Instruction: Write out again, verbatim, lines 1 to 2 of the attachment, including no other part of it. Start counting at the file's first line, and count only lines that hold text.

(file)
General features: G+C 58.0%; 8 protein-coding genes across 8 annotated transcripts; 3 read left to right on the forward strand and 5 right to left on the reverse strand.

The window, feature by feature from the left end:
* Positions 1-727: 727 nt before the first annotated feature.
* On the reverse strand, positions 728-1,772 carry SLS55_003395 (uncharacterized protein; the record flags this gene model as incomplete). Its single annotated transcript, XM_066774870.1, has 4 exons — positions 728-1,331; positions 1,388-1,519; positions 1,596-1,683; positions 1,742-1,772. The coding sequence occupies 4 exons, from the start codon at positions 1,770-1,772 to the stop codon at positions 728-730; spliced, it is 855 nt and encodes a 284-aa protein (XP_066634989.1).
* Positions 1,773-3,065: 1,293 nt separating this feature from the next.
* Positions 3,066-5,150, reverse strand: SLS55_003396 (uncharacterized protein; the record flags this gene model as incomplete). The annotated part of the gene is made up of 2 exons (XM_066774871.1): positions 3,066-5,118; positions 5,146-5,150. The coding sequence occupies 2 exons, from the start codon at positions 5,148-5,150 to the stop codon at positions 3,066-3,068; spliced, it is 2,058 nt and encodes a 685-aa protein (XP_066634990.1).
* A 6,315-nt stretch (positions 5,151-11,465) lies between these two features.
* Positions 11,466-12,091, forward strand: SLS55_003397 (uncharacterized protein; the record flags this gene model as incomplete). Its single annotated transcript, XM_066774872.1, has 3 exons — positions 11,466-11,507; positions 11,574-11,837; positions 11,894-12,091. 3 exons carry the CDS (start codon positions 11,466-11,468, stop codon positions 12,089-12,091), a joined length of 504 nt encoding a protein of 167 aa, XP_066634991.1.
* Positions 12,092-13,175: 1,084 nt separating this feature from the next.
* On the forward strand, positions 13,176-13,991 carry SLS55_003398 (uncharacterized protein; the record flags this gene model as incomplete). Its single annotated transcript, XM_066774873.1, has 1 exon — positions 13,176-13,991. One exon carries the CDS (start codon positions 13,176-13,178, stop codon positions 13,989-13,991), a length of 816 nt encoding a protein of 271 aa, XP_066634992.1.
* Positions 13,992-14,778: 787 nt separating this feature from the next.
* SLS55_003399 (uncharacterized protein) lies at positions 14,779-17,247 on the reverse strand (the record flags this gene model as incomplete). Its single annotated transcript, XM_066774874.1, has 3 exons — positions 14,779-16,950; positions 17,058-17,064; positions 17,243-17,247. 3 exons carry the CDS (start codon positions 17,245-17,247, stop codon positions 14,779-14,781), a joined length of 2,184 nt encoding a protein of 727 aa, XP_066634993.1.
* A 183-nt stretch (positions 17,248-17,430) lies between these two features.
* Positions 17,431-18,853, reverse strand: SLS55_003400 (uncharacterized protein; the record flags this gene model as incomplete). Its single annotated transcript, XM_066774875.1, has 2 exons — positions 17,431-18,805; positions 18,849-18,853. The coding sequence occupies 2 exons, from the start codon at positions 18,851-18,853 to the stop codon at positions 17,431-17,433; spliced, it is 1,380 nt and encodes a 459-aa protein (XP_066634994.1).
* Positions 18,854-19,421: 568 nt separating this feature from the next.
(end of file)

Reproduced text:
General features: G+C 58.0%; 8 protein-coding genes across 8 annotated transcripts; 3 read left to right on the forward strand and 5 right to left on the reverse strand.

The window, feature by feature from the left end: